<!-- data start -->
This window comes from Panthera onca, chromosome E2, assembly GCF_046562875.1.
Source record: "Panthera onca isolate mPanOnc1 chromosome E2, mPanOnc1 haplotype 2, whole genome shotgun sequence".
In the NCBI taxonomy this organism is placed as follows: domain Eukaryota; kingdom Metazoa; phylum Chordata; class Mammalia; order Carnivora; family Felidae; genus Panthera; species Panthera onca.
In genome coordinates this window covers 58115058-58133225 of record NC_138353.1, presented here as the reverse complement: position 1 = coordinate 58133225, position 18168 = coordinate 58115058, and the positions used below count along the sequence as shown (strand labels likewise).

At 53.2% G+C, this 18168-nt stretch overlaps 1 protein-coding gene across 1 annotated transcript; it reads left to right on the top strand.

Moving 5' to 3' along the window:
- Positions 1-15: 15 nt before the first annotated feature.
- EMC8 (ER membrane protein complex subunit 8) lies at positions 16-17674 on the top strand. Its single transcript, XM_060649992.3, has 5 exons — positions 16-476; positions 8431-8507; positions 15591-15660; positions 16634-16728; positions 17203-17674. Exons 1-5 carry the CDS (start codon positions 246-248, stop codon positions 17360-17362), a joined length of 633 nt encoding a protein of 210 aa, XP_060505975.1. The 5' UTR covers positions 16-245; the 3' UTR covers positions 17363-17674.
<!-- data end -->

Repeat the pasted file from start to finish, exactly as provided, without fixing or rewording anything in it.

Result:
This window comes from Panthera onca, chromosome E2, assembly GCF_046562875.1.
Source record: "Panthera onca isolate mPanOnc1 chromosome E2, mPanOnc1 haplotype 2, whole genome shotgun sequence".
In the NCBI taxonomy this organism is placed as follows: domain Eukaryota; kingdom Metazoa; phylum Chordata; class Mammalia; order Carnivora; family Felidae; genus Panthera; species Panthera onca.
In genome coordinates this window covers 58115058-58133225 of record NC_138353.1, presented here as the reverse complement: position 1 = coordinate 58133225, position 18168 = coordinate 58115058, and the positions used below count along the sequence as shown (strand labels likewise).

At 53.2% G+C, this 18168-nt stretch overlaps 1 protein-coding gene across 1 annotated transcript; it reads left to right on the top strand.

Moving 5' to 3' along the window:
- Positions 1-15: 15 nt before the first annotated feature.
- EMC8 (ER membrane protein complex subunit 8) lies at positions 16-17674 on the top strand. Its single transcript, XM_060649992.3, has 5 exons — positions 16-476; positions 8431-8507; positions 15591-15660; positions 16634-16728; positions 17203-17674. Exons 1-5 carry the CDS (start codon positions 246-248, stop codon positions 17360-17362), a joined length of 633 nt encoding a protein of 210 aa, XP_060505975.1. The 5' UTR covers positions 16-245; the 3' UTR covers positions 17363-17674.